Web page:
MAILBAG TIME!
Question:



My oldest is now approaching Kindergarten age and, honestly, I am getting cold feet about the whole homeschooling thing. Sending him to a Catholic school nearby is oh-so-tempting. Even though I’m drawn to it, the whole homeschool thing is very daunting to me — especially since he is a typical boy that doesn’t love sitting still and learning his letters. HOW do you homeschool young kids?

Answer:
I honestly believe that homeschooling is almost a vocation. Which means, like marriage and the priesthood, it is a good and holy thing that isn’t for everyone. If you are meant to be a homeschooler, your heart will be restless until you make the leap of faith and do it. But if you are meant to be a missionary into the school system, then homeschooling is going to be a bad choice for you. (I say ALMOST a vocation because, of course, things can change and while I know I’m meant to homeschool THIS YEAR, things might change and that’s okay.)
You need to pray about it and follow your gut, knowing that you can always change your mind, year by year, or even mid-year.
But know that homeschooling is NOT a requirement for good Catholics. Some of us have to be out there in the public schools and the parish schools volunteering and interacting and complaining and influencing and being visible. And people who say that homeschooling is the ONLY choice for God-fearing Catholics because of x, y, and z are mistaking their own personal vocation for a universal requirement and they should cut it out.
As for homeschooling itself, if you’re meant to do it, or need to do it because of circumstances, of COURSE you can do it! It’s going to come more easily to some moms than to others, but I’m convinced that anyone who feels that homeschooling is the best option for her family CAN successfully homeschool.
When my oldest started Kindergarten, I had him in preschool two days a week, and we did two days a week of homeschool, and we took Fridays off. Our homeschool days lasted less than an hour, during the baby’s morning nap. The first couple years are REALLY low stakes, and I found them to be really manageable.
I’ve never had much pushback on schooling, probably mostly because Jack was excited to do it, and the others have followed his lead. But for my kids who are, let’s say, not SUPER excited to do it, I just try to keep a really positive outlook and be consistent about when and how we do school, so there is always the expectation that this is just what we do and there’s no use complaining.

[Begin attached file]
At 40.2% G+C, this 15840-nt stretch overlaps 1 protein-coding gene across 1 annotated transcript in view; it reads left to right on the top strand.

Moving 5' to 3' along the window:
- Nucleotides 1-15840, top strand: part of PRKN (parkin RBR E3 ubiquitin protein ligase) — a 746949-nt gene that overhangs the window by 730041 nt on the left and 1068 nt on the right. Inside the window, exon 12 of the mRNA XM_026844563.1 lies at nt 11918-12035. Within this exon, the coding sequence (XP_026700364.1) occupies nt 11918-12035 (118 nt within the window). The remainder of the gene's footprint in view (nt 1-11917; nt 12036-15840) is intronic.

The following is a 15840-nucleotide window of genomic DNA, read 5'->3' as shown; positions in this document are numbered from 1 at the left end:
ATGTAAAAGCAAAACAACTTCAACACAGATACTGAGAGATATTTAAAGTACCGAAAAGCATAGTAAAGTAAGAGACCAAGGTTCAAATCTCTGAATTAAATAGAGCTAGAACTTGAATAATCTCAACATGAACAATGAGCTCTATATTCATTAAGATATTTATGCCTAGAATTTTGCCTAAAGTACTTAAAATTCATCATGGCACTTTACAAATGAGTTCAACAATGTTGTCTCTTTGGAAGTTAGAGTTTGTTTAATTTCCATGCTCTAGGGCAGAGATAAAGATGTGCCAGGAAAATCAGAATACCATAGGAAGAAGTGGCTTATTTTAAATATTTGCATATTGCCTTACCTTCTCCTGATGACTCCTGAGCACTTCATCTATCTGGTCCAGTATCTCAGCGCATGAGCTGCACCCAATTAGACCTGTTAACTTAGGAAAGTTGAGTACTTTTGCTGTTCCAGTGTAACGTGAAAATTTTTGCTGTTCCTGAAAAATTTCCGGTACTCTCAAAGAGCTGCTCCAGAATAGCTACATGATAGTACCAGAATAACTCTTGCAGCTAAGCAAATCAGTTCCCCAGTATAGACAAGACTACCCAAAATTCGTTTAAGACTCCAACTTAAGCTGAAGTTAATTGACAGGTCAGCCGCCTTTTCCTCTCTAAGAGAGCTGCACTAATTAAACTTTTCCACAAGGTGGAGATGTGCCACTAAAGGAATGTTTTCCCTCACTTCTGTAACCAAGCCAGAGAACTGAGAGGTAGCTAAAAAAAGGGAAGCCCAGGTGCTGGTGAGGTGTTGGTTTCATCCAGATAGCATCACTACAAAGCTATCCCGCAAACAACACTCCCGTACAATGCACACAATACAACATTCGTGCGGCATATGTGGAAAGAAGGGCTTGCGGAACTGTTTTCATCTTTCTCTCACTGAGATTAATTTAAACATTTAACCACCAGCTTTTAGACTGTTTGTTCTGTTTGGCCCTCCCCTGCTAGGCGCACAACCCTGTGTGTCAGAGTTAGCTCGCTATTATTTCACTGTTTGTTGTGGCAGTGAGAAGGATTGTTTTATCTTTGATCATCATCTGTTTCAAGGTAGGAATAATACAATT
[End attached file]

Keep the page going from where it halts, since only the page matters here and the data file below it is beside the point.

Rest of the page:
I keep each subject REALLY short, 3-5 minutes on each thing, then maybe 10 minutes on 100 Easy Lessons for reading/phonics. We just do the lesson part, not the handwriting. We do handwriting in a different book.
I think the very most important part of homeschooling (and ANY parenting in general, no matter the schooling) is that I love my kids and enjoy spending time with them . . . and they can recognize that. Secondly, I’m consistent about having school time and completing our schoolwork each week. It has been a good strategy for us, but that’s probably more of a family culture decision. Maybe other family homeschools thrive on flexibility and more of a child-led approach.
The most painful lesson I have learned over eight years of homeschooling, is: what I do doesn’t really matter nearly as much as I thought. All the stuff I was in a raging panic over, all the stuff I had my kids in tears over, none of it was in my control to begin with. Especially with learning to read. I’ve had two that didn’t learn to read well until second grade, one after three years of tears and shouting and accusations and misery, and one after basically being neglected for a school year because I was really, really sick. Both started reading in second grade, just fine. It wasn’t up to me, that was just when they were going to learn to read.
I know this seems like a HUGE decision, but really, it isn’t. Any schooling decision you make will have its good parts and bad parts. There’s no perfect solution, just the thing that’s going to work best for your family this year.
cheers,
Kendra

Disclaimer: I am not a theologian, nor am I an official spokesperson for the Catholic Church. (You’re thinking of this guy.) If you read anything on this blog that is contrary to Church teaching, please consider it my error (and let me know!). I’m not a doctor or a child psychologist or an expert on anything in particular. I’m just one person with a lot of experience parenting little kids and a desire to share my joy in marriage, mothering, and my faith.

If you’ve got a question, please send it along to catholicallyear @ gmail . com . Please let me know if you prefer that I change your name if I use your question on the blog.